The Democratic-led Assembly later this month will be hosting a series of roundtables on ridesharing and car-sharing services in New York state.

The events — which are planned for Oct. 19 in New York City and Oct. 21 in Albany — are expected to including the chamber’s committees on Insurance, Transportation, Cities and Local Governments.

The roundtable meetings come as elected officials are struggling with ways to regulate ride-share apps like Uber and Lyft, while others have sought to bring the popular services to upstate cities.

Efforts to create a statewide regulatory insurance framework for companies like Uber and Lyft have so far stalled in the Legislature. In New York City, Mayor Bill de Blasio unsuccessfully sought a measure that Uber believed would have capped its growth.

Here and Now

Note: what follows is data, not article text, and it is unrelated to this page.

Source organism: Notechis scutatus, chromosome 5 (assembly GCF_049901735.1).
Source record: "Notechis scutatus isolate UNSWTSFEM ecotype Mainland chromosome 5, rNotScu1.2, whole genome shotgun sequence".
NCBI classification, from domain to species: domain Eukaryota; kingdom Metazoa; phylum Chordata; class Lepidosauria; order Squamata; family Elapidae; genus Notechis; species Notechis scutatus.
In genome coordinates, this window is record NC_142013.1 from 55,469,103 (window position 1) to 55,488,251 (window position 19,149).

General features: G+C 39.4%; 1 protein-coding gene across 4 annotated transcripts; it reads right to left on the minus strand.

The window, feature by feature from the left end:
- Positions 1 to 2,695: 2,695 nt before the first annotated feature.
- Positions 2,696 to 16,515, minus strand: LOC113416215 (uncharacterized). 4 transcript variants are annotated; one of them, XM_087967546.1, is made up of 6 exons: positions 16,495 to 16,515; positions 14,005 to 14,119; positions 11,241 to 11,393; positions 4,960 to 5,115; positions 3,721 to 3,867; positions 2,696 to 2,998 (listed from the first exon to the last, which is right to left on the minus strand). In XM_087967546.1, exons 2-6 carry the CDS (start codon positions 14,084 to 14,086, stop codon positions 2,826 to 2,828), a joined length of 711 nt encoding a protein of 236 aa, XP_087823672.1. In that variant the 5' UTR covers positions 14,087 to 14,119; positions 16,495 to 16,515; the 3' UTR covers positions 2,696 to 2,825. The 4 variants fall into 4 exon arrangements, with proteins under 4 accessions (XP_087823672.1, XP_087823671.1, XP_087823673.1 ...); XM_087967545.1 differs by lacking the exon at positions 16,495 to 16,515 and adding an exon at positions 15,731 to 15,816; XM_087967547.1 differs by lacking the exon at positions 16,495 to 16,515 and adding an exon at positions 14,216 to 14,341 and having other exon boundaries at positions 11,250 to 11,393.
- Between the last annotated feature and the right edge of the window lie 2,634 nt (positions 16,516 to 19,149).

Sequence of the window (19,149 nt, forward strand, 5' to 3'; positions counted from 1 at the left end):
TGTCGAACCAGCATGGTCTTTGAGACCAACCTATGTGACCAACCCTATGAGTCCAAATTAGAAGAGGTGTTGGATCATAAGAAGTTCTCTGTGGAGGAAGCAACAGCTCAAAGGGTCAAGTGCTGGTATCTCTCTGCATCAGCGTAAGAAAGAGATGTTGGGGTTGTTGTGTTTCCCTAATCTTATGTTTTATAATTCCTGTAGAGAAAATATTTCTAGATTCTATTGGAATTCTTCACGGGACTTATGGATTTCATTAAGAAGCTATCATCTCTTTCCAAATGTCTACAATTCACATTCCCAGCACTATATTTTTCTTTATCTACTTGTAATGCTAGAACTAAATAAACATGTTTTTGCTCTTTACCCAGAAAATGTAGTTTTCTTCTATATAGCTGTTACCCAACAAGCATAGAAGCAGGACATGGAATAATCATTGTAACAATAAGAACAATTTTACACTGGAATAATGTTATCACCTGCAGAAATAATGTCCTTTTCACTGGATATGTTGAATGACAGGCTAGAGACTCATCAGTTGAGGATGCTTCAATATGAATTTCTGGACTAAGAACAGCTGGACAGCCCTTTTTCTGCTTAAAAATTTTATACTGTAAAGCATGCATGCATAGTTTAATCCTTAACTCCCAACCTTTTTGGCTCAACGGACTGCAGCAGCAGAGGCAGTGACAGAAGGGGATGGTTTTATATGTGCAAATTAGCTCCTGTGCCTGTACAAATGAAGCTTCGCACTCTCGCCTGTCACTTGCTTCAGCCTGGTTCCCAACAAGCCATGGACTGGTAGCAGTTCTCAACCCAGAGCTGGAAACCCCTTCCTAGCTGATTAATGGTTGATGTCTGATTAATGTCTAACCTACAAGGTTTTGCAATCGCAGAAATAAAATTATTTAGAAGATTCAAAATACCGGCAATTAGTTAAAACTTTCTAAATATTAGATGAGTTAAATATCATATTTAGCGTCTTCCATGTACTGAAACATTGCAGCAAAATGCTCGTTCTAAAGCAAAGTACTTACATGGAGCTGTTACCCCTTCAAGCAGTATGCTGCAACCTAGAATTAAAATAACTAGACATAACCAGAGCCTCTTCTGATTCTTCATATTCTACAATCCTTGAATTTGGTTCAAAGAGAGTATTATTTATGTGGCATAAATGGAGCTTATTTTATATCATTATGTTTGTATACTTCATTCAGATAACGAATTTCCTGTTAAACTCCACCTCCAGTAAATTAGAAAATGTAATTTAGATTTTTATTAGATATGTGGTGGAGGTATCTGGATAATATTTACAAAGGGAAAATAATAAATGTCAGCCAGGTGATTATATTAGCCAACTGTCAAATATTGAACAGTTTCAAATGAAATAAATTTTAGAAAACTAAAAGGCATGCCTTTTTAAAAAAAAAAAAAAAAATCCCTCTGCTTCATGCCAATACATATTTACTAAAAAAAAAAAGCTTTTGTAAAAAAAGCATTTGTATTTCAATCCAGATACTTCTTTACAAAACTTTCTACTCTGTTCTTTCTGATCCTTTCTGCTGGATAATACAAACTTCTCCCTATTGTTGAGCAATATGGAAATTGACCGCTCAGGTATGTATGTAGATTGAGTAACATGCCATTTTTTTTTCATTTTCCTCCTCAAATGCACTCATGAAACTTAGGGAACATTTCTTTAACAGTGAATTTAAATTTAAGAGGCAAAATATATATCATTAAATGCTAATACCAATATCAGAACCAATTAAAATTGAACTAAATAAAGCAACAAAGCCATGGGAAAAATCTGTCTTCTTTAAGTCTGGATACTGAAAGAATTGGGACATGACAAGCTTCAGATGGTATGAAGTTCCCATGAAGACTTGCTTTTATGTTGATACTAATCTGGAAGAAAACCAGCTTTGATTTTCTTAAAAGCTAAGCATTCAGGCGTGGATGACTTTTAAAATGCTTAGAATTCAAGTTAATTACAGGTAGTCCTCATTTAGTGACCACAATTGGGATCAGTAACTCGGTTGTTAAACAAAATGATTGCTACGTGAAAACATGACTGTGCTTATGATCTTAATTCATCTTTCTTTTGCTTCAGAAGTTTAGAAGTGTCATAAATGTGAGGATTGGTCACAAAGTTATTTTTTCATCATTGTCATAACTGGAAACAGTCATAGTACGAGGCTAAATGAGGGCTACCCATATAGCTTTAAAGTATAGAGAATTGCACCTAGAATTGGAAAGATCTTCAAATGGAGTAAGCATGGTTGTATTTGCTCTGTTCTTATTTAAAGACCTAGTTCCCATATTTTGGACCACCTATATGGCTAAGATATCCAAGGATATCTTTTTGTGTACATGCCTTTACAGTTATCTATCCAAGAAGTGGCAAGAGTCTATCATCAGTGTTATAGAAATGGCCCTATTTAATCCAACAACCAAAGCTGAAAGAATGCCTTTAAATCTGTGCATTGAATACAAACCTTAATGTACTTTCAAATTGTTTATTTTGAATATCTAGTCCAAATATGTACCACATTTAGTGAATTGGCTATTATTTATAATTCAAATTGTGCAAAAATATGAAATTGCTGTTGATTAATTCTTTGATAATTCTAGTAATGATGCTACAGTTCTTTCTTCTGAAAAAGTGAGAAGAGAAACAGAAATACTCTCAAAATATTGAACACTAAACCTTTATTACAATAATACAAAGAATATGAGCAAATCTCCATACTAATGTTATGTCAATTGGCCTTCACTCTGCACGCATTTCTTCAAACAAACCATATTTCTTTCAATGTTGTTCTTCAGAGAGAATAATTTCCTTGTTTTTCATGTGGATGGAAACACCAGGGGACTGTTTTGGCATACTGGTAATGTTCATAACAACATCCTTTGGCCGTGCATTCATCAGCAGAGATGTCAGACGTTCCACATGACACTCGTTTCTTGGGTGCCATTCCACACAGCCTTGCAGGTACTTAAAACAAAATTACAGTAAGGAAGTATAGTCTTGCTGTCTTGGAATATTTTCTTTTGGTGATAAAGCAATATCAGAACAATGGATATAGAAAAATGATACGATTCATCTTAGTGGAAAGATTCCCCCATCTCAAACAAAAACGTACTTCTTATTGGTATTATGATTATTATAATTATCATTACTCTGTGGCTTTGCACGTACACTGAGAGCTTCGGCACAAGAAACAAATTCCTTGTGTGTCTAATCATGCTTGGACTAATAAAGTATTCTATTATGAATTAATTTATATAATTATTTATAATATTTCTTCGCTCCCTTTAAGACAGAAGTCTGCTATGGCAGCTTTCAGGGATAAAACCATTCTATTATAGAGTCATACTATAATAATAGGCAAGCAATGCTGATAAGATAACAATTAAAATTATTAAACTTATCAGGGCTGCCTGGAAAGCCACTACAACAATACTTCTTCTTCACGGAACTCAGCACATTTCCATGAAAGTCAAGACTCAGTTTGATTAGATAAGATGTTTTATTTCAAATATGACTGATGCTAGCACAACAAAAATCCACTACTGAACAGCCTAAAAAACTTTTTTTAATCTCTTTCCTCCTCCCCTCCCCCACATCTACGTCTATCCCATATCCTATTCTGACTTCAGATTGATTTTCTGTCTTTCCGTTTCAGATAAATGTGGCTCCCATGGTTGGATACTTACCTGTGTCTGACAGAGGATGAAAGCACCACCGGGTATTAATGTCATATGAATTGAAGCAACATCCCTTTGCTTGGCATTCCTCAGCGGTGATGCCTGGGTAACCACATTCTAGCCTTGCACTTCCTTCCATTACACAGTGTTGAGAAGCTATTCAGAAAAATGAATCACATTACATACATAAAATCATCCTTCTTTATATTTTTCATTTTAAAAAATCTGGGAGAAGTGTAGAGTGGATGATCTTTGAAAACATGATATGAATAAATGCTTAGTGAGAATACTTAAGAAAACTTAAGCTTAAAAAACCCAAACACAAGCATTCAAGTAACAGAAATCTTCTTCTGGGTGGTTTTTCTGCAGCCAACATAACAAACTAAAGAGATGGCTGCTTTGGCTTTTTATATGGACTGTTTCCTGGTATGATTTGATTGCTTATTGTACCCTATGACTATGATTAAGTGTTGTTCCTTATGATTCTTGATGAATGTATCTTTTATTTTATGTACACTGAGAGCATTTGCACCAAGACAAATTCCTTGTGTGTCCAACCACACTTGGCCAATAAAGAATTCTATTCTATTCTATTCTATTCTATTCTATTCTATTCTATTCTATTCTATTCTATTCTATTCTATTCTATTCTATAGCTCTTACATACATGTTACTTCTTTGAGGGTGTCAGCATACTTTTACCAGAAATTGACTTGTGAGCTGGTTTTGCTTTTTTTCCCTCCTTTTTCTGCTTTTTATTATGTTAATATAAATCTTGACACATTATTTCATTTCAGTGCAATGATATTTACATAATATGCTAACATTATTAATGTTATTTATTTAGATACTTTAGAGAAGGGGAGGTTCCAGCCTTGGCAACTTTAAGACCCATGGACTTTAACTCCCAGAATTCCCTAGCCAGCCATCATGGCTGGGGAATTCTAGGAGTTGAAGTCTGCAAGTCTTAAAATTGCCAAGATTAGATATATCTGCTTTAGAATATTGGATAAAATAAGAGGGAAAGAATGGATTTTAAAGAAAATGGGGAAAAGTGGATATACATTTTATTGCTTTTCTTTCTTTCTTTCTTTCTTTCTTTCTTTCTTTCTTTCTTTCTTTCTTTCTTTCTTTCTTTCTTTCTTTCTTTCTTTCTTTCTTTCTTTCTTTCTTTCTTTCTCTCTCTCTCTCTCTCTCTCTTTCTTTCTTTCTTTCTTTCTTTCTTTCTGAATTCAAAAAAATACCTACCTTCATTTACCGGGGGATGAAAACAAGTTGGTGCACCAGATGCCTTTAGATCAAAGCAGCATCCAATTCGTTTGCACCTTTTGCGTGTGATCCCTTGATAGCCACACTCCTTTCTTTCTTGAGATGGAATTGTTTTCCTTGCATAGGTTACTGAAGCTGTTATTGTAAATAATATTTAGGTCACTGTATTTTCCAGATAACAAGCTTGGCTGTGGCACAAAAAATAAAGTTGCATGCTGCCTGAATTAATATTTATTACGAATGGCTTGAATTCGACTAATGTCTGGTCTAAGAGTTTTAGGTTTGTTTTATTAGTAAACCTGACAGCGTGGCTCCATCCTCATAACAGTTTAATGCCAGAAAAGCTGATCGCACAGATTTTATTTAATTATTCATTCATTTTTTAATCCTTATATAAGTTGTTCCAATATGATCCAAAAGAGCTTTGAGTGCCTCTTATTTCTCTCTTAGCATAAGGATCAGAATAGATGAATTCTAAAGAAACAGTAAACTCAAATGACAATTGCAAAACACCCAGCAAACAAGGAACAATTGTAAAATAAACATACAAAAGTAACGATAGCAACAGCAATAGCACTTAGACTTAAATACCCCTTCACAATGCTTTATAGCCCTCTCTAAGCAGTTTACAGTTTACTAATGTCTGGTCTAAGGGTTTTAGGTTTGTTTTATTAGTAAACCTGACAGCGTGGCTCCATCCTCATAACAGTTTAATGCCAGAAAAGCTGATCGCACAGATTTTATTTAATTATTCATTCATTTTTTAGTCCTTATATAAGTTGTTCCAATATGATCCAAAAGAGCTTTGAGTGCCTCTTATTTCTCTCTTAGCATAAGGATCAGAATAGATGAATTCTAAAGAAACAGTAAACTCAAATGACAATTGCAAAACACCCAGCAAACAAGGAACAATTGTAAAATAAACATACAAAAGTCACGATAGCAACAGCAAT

Gov. Andrew Cuomo is in New York City with no public schedule.

At 10 a.m., IDC Leader Jeff Klein hosts New York’s first summit on synthetic cannabinoids featuring state Sen. David Valesky, Assemblyman Mark Gjonaj, City Councilman Ritchie Torres, City Councilman Andrew Cohen and New York City Public Advocate Letitia James, Jacobi Medical Center, 1400 Pelham Parkway South, building 4, the Bronx.

At 10:30 a.m., US Sen. Chuck Schumer urges the EPA to step in and stop the city of Montreal’s plan to dump 8 billion litres of untreated sewage into the St. Lawrence river, Ogdensburg Public Library, 312 Washington St., Ogdensburg.

Also at 10:30 a.m., representatives from Allegiant will be at the Greater Rochester International Airport for the inaugural flight to Ft. Lauderdale, Florida

Also at 10:30 a.m., Sen. Daniel Squadron, Riders Alliance, Tri-State Transportation Campaign and others announce the results of Squadron’s Subway Station Study, Canal Street 1 station entrance, Canal between Varick and Sixth Avenue, Manhattan.

At noon, Brooklyn BP Eric Adams and Adams and FDNY Commissioner Daniel Nigro will recognize National Fire Prevention Week with a fire safety outreach drive outside Brooklyn Borough Hall, 209 Joralemon St., Brooklyn.

At 1 p.m., Sen. David Carlucci will hold a roundtable discussion on cyberbullying with students, faculty and staff, Rockland Community College, Student Union, Room 3214, Suffern.